Ancient Egypt: Land Before Pharaohs Revealed in Village Two Thousand Years Older Than Giza Pyramids

Archaeologists have discovered the remains of a village that dates back some 2,500 years before the Giza pyramids were built, the Associated Press has reported.

In fact, the Neolithic village found in Tell el-Samara, about 85 miles north of Cairo, is one of the oldest ever unearthed in the Nile Delta, Egypt’s Ministry of Antiquities stated.

Humans may have lived at the site from around 5,000 B.C.E, archaeologist Frederic Gio said in a Ministry news release. Gio’s Egyptian-French team found stores containing animal bones and plant remnants, he said. Nearby pottery and stone tools also indicated stable human habitation many millennia ago.

Egyptian officials believe this latest discovery will help archaeologists learn more about the country’s predynastic period and the earliest communities that lived in the region.

The village predates the pharaohs by about 2,000 years. In 3,100 B.C.E., King Narmer is thought to have united the kingdoms of Lower and Upper Egypt. He is widely considered to be the first king of a unified Egypt. A few hundred years and two dynasties later, a pharaoh named Djoser ushered in the Old Kingdom.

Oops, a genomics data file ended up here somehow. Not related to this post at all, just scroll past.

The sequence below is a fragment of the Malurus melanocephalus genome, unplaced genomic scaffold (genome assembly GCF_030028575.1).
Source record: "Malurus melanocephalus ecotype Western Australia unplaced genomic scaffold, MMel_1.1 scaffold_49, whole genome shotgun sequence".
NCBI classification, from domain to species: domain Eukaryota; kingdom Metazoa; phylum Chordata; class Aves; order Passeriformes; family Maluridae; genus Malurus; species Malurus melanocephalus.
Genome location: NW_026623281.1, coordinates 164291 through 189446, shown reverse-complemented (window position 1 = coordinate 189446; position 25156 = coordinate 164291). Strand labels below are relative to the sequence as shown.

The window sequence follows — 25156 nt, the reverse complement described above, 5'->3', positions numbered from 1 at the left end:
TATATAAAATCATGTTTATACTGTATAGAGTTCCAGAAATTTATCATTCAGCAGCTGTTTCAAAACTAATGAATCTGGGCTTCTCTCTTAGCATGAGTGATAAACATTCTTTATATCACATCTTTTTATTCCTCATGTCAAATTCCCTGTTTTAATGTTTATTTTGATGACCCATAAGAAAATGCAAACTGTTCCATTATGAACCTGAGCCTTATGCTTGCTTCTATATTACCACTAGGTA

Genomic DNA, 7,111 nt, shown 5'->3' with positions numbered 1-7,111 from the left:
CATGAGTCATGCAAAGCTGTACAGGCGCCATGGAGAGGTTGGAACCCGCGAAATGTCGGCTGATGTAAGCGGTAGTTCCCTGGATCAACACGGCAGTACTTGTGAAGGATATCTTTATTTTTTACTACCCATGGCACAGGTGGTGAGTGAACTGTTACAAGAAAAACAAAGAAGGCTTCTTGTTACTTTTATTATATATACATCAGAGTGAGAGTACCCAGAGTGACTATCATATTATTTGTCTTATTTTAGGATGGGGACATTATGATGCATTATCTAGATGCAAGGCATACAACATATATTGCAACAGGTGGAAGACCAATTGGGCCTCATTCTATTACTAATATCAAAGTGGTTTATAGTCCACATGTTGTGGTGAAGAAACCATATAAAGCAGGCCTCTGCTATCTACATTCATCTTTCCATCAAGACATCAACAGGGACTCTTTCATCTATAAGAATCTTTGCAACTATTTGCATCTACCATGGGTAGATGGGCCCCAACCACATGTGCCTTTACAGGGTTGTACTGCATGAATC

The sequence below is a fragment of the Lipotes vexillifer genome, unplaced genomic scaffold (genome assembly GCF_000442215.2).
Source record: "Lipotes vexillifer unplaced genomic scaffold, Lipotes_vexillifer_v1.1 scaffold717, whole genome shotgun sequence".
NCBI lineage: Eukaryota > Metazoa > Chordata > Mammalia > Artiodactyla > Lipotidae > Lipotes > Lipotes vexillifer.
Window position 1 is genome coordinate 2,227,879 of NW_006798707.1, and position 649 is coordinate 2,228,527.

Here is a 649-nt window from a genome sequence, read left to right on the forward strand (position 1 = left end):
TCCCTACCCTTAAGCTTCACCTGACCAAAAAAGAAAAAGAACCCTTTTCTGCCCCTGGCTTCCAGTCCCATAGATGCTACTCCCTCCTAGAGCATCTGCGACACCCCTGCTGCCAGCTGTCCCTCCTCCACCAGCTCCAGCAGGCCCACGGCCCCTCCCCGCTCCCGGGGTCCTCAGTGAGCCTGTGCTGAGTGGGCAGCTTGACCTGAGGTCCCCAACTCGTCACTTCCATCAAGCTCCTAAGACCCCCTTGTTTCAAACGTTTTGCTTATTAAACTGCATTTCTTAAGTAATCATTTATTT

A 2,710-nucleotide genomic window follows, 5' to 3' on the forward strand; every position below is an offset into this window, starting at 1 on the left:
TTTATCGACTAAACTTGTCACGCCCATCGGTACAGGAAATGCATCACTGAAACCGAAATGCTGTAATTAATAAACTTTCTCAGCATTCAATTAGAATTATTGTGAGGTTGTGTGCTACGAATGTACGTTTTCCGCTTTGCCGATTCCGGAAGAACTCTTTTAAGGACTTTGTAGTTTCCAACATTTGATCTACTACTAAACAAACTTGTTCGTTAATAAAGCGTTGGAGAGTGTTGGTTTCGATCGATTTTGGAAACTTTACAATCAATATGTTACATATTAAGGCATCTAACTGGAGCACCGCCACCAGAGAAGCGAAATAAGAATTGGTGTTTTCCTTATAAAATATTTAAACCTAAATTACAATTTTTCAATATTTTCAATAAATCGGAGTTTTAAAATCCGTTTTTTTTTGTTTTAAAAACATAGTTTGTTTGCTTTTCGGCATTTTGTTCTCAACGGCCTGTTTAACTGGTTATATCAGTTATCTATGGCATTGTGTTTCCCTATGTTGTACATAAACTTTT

The Old Kingdom of Egypt, which lasted from 2686–2181 B.C.E., saw the construction of the iconic pyramids of Giza and the Great Sphinx. Recently, archaeologists uncovered a small sphinx statue in the city of Luxor, on a historic road lined with the magnificent beasts.

After the Old Kingdom collapsed, warring factions competed for control of Egypt. Eventually, Mentuhotep II came to power and ruled for 51 years. He presided over the start of the Middle Kingdom, which lasted until 1650 B.C.E.

9_3_Egypt Village The site of a recently discovered Neolithic village, Tell el-Samara, Egypt. Egyptian Ministry of Antiquities

Another spell of disarray followed, before Ancient Egypt entered what may have been its most powerful and prosperous period: the New Kingdom, which lasted from about 1570 to 1069 B.C.E. This period saw one of the country’s most famous pharaohs, Tutankhamun, who ascended to power at the tender age of nine. Buried in the famous Valley of the Kings, the lavish and almost perfectly intact tomb of the boy king was discovered by Howard Carter back in 1922.

As the Associated Press noted, Egypt has been keen to share news of recent archaeological discoveries in an attempt to attract tourists back to the region after the 2011 Egyptian revolution. Tourism has waned following subsequent unrest.

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